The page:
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Exploring Kyzylorda

Central Square - The large, green central square is surrounded by many of the key administrative buildings of the town, including the blue-domed city akimat, the court, Korkut Ata University and drama theatre. There is a curious monument in the centre of the square: a metal ball on a plinth, with six metal legs radiating out in a manner that gives the sculpture a vaguely extraterrestrial appearance.

Along Auelbekov Street - From the regional museum, head east along Tokmagambetov Street, reaching after one block the Agzhan Bazaar on your right. In front of the training centre opposite are a couple of charming statues of cosmonauts, almost entirely hidden by trees. There is a large frieze on the outside wall of the building, glorifying the Soviet-era youth movement, the Pioneers, which once occupied it. Behind this building, in a run-down park, is a statue of Lenin, now partially obscured by bushes. Cut through to the western entrance of the park, on Auezov Street, and turn right, then left onto Konisbek Kabantaev Street, and then right again, onto Auelbekov Street, which runs northwards to the railway station.

A couple of blocks on, at the corner with Tolibekov Street, stands a war memorial, a tall five-legged obelisk with a now extinguished eternal flame at its base. A couple of artillery pieces guard it against frontal attack. Two blocks further north along Auelbekov Street brings you to the square in front of the railway station. There is a resolute-looking statue in the square of the young Komsomol leader Gani Muratbaev.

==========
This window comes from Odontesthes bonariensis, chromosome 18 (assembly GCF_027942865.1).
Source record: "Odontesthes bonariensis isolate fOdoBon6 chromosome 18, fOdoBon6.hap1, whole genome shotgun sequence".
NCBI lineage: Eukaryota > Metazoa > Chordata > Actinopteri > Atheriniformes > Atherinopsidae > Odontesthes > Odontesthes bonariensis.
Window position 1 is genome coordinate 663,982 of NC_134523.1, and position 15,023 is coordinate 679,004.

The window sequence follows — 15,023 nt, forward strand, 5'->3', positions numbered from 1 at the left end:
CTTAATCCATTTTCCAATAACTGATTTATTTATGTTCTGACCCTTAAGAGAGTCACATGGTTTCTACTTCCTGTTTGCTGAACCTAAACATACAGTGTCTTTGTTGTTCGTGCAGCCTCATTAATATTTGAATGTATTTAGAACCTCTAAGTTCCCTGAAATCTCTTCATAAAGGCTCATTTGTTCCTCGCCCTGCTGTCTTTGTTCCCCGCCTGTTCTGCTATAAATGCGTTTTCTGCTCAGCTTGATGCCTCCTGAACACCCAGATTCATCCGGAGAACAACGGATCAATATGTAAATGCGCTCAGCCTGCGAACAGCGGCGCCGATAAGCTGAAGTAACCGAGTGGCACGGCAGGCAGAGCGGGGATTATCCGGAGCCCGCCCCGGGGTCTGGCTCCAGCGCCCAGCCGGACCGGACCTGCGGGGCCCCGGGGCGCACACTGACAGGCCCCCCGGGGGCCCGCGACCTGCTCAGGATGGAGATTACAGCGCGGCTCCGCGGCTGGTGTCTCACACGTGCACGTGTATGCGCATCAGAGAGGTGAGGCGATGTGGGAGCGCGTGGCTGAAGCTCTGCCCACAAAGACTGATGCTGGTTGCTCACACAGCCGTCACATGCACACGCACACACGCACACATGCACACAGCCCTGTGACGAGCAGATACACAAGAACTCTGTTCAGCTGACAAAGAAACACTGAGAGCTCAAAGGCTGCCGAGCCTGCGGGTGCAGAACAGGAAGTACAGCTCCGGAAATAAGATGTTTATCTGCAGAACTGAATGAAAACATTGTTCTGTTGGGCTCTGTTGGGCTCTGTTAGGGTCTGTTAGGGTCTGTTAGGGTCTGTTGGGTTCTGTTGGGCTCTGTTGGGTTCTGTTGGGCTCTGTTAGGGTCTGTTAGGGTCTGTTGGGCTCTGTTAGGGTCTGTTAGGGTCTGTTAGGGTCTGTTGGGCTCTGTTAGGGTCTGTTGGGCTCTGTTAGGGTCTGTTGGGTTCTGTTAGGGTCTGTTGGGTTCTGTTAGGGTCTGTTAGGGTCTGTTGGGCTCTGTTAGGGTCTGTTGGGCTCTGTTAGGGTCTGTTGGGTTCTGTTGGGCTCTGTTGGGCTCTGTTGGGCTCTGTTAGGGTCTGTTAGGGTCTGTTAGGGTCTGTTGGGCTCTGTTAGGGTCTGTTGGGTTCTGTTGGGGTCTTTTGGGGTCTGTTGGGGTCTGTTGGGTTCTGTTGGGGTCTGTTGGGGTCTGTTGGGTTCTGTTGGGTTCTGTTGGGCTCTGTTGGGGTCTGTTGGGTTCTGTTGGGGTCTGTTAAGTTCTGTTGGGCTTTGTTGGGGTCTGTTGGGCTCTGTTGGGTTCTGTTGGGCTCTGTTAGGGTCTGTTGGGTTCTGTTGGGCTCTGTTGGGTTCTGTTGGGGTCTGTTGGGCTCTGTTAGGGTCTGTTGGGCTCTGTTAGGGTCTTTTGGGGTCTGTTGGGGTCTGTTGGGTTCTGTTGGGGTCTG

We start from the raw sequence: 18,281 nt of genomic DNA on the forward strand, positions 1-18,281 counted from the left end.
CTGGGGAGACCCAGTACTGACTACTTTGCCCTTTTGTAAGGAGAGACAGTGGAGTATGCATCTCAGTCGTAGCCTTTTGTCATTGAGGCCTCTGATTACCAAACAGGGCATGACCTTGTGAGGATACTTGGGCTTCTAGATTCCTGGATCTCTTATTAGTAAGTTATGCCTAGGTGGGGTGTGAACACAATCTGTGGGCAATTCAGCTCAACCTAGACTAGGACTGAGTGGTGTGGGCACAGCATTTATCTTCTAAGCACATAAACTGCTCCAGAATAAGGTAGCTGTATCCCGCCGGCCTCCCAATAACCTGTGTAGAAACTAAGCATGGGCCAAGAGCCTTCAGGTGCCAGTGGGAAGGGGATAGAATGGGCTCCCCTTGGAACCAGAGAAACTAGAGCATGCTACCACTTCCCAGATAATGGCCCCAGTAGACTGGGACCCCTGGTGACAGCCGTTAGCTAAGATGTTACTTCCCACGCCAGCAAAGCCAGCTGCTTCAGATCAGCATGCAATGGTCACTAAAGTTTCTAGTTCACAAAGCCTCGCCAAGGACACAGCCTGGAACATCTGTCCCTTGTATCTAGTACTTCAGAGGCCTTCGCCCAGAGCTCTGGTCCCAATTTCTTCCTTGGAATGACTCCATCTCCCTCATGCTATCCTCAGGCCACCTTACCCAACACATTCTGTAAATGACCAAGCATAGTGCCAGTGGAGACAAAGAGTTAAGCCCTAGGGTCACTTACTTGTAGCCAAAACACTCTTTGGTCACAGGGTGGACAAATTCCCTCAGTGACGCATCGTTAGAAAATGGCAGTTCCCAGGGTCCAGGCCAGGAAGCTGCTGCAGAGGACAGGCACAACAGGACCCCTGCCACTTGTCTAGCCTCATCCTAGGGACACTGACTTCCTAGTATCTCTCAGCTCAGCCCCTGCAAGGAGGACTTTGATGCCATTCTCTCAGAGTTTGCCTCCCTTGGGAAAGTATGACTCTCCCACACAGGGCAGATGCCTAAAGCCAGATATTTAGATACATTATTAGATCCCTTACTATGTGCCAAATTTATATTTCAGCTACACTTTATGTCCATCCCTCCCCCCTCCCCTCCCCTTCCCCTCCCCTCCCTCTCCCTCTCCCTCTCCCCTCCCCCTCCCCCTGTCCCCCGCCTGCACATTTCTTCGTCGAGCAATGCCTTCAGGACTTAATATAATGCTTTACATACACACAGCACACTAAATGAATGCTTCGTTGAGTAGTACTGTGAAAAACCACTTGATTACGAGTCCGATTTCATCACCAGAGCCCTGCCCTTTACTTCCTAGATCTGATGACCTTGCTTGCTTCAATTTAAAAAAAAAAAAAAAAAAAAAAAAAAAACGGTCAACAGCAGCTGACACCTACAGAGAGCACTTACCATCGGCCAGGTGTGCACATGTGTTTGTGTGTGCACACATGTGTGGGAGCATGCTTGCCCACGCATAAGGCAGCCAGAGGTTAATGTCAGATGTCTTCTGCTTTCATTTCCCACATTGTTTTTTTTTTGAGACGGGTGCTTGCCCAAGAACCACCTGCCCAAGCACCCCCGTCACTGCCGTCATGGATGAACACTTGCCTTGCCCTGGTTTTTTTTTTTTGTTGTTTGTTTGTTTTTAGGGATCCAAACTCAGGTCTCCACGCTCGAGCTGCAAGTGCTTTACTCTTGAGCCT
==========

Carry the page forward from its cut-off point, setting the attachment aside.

Nearby stands a single-storey Tsarist-era building, surrounded by metal railings decorated with shanyrak designs. This houses the Ak Mechet Museum. This is devoted to the history of the town from its foundation to its time as capital of the Kazakhstan Soviet Socialist Republic. The labelling is in Kazakh only, which makes the decision to charge foreigners double the entrance fee paid by locals look rather cheeky. There is a model of the moated Ak Mechet Fortress in the centre of the first room, which through photographs and displays of household utensils offers a chronology of the towns development to 1925. The next room covers Kyzylordas four years as capital, with displays of books printed in the town by Kazakh intellectuals such as Seifullin and Zhansugurov, few of whom were to survive Stalin's purges in the following decade. In the next room is a mock-up of an office of the Central Executive Committee of Kazakhstan, with Lenin's portrait on the wall and his bust on the desk. Then come souvenir items and photographs from the 2005 celebrations marking the 80th anniversary of Kyzylorda's selection as Kazakhstan's capital. Another room is laid out as a period guest room, heavy with dark furniture.